Local authorities face a rates rout
Investors won't be the only ones to suffer from the shift to online retailing. The country's local authorities face the prospect of seeing a large chunk of the €1.47bn which they collect in rates every year disappear.
When domestic rates were abolished in 1978, councils attempted to partially compensate for the lost revenue by hiking commercial rates instead. In 2017 they collected €1.47bn in commercial rates, broadly unchanged on the previous year.
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Unfortunately the Department of Housing, Planning & Local Government doesn't break out rate receipts by sector. However, it is reasonable to assume that a significant proportion of the commercial rates take comes from the retail sector.
Which is something that puts stores at a huge disadvantage to online retailers. In the UK Tesco boss Dave Lewis has been at the forefront of a campaign against what he claims is the unfair advantage which the likes of Amazon enjoy compared to companies like his own when it comes to commercial rates.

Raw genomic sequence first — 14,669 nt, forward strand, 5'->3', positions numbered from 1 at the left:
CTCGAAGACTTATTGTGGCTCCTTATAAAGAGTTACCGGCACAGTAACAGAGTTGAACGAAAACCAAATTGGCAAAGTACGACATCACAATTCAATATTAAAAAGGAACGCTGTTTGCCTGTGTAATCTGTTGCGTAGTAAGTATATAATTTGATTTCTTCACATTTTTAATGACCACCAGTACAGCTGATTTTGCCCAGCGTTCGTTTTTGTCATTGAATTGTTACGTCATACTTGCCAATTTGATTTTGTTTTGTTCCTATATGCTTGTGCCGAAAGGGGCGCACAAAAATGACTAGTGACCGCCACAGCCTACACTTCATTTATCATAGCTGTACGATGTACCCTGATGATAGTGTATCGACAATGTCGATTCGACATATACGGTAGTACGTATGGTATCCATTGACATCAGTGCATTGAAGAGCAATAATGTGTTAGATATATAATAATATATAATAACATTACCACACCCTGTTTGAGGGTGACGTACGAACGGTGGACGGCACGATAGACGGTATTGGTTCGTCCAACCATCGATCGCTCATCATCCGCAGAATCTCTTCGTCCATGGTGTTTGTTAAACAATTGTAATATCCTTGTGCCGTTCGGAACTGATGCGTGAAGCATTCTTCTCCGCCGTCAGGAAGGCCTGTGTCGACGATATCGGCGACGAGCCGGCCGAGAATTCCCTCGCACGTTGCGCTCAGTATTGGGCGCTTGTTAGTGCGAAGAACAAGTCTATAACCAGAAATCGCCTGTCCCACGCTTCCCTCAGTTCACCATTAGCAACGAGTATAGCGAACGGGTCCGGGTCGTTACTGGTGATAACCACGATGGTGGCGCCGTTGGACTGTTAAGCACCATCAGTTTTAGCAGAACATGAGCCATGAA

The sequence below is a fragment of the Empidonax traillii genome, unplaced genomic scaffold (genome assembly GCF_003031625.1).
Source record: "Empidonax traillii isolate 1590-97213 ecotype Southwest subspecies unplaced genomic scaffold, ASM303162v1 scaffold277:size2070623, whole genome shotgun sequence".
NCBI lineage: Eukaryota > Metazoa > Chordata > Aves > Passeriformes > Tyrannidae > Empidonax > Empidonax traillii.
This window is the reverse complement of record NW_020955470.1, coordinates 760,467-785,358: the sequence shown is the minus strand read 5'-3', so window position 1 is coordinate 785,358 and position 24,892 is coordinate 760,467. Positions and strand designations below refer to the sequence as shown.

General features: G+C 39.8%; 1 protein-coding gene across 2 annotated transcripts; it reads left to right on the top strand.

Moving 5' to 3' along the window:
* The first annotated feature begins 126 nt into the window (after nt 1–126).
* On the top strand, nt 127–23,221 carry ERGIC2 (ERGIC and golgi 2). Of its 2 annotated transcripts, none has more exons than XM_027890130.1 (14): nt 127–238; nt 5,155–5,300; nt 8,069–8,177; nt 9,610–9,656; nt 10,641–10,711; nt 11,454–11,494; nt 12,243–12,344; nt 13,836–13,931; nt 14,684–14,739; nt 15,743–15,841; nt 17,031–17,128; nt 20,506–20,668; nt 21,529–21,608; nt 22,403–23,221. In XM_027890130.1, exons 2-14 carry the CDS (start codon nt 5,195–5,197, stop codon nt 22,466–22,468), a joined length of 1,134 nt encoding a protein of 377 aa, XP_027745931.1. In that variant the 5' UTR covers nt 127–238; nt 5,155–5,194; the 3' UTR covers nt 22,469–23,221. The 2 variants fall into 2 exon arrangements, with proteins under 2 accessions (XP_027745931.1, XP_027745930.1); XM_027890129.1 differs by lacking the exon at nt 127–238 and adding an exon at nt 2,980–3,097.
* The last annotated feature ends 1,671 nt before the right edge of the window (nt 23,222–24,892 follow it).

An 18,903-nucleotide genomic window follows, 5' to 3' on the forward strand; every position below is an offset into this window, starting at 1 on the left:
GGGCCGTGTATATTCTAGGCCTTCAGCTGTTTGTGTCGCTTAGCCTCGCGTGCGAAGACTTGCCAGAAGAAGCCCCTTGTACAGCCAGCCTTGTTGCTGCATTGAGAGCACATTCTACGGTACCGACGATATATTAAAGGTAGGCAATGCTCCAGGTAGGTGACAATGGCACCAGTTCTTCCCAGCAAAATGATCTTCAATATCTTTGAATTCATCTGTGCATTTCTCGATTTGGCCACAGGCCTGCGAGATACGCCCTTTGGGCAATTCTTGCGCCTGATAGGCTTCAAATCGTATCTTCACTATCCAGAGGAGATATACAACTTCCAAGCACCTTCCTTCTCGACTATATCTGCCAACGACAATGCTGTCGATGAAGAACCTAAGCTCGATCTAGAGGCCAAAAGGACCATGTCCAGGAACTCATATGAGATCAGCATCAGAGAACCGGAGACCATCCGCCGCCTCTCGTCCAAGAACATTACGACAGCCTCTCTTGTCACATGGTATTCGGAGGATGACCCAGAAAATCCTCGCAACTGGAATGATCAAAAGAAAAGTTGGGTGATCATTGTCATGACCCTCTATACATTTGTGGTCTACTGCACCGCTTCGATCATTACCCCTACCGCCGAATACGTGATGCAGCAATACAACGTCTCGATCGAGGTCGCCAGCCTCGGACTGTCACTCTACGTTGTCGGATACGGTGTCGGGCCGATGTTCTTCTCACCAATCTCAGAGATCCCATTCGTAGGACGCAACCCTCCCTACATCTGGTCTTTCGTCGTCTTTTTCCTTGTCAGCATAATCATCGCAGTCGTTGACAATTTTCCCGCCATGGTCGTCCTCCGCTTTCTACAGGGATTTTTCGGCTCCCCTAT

In 2018 Amazon, which had UK sales of £8.8bn, paid rates of just £63m. By comparison Marks & Spencer paid £184m in rates on sales of £10.7bn while Tesco paid £700m of rates on sales of just under £64bn. At least the online giants are paying some rates in the UK. As most of them do not have retail operations in this country, very few of our local authorities receive anything in rates from them.
Lewis has called for the introduction of an "Amazon tax" which would see the online giants pay a 2pc levy on their sales. If implemented this would see Amazon pay an extra £176m a year to the UK taxman.
According to Lewis, retailing is facing a "lethal cocktail" of pressures.
"The tax burden has reached the point where companies are going bust. Has the government thought through what happens when retail starts to decline and if the job losses start to become significant?"
Lewis said it is time to "shift the burden of raising the country's income" away from store chains.
Sunday Indo Business